Thursday, April 3, 2014

Of Orphans and Widows

After I learned that John Froman died between 1870 and 1880, I learned that his children had been assigned a guardian through the court even though their mother was alive.  I was new to family history at the time and wondered if their mother, Catherine (Saylor) Froman, was unfit to care for her children for some reason:  perhaps she had a physical handicap, emotional problems, or some medical condition that prevented it.

I recently obtained the Orphan's Court files for all of John's children which caused me to further question the reasons behind assigning a guardian to children whose mother was still alive.  When I wrote about Tressa Froman's petition for guardianship I mused about this situation.  Thank you to my brother, Bob, for his insight that women in that time period essentially had no rights and, therefore, could not guard the rights of her children.  An adult male would need to become their legal guardian.  I had not thought in legal terms, only in terms of the modern dictionary definition of the word orphan:  a child who has lost both parents.  Knowing the standing of a widow in the late 1800s and the legal definition of orphan changed my understanding of the situation of both Catherine and her children.

Wendy of Jollette, Etc. also responded and provided a link to Orphans and Guardians at Bob Baird's Bob's Genealogy Filing Cabinet.  Thank you, Wendy. 

Bob gives a history of the legal aspect of an orphan, discusses the role of guardian, guardianship versus custody, and the rights of orphans.

Several of his statements added insight and answered questions:
  • The "guardian's responsibility was focused on the property of the orphan "rather than on the orphan himself."  His primary purpose "was to provide for management of the orphan's estate...."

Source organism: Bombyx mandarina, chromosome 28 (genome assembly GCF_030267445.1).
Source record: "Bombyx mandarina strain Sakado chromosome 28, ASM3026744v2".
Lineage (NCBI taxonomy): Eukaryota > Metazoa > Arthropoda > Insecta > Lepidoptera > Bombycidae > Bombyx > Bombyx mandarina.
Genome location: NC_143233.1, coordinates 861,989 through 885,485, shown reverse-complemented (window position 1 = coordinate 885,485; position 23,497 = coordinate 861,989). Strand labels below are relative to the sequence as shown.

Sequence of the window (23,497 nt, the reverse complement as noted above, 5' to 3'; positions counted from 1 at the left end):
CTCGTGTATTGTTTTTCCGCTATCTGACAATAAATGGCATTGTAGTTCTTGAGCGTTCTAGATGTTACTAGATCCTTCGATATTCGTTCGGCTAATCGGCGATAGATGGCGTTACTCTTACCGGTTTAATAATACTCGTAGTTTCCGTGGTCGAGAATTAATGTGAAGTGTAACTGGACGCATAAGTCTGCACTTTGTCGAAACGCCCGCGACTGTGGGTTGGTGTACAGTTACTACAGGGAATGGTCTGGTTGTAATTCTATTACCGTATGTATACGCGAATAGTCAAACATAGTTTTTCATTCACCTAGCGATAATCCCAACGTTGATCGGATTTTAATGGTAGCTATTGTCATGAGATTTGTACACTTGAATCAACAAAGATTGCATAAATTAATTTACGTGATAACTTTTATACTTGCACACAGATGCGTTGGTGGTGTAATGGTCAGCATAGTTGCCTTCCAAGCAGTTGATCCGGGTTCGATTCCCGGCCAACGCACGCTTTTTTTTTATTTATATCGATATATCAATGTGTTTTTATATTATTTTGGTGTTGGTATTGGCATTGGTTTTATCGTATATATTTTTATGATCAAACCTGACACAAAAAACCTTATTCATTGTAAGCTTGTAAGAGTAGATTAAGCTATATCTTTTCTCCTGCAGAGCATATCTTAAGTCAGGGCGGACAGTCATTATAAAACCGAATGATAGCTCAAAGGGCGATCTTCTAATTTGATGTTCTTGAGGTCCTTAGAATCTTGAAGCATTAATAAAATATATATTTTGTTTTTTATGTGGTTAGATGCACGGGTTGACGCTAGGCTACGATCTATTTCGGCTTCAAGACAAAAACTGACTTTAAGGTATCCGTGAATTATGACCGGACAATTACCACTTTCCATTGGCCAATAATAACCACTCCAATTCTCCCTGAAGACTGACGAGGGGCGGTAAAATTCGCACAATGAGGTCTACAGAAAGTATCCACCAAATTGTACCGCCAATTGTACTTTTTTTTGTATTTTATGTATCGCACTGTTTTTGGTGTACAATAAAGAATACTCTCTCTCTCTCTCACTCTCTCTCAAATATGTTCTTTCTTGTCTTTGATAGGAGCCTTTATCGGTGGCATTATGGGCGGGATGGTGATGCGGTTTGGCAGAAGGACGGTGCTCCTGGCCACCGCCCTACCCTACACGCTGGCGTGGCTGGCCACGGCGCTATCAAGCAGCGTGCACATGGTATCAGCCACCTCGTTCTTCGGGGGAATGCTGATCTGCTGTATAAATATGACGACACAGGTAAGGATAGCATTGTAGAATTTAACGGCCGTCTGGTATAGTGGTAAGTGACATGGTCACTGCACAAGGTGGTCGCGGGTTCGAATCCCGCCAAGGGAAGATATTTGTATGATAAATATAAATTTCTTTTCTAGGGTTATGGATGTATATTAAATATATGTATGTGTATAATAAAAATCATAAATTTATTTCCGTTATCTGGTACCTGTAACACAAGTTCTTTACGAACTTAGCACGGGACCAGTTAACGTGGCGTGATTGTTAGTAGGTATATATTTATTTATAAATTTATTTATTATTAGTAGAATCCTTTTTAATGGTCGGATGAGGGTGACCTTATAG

• "The guardian’s primary role was management and preservation of the inherited property until the child reached majority and could manage it themselves."
  • "It should be noted that guardians could be at considerable financial risk, for they were personally liable for loss of the child’s property.  (That was the purpose of the guardian bond.)"
All of those statements helped me understand the situation of Tressa Froman and her siblings after the death of their father.  It's true their father died with property but considering other circumstances it seems to have been essential for them to have a guardian.  All things considered, $100.00 does not seem as large a sum of money for bond as I originally thought.

If you're interested in this topic, I encourage you to read Bob Baird's post, Orphans and Guardians.



  1. Amazing how things have changed for the better! It really helps to understand the times our ancestors lived in when it comes to figuring out what they were up to and why.

    1. You're so right, Ellie, about how important it is to be aware of the environment (in so many ways - political, social, climate, etc.) at the time of our ancestors. Things were different in many ways, probably the same in some ways, but if we don't know the differences we may deeply misunderstand an event or action.

      Thanks for reading and leaving a comment.

  2. It seems legal guardianship was risky business if you had to guarantee the child's property would maintain its value. Who can guarantee that?


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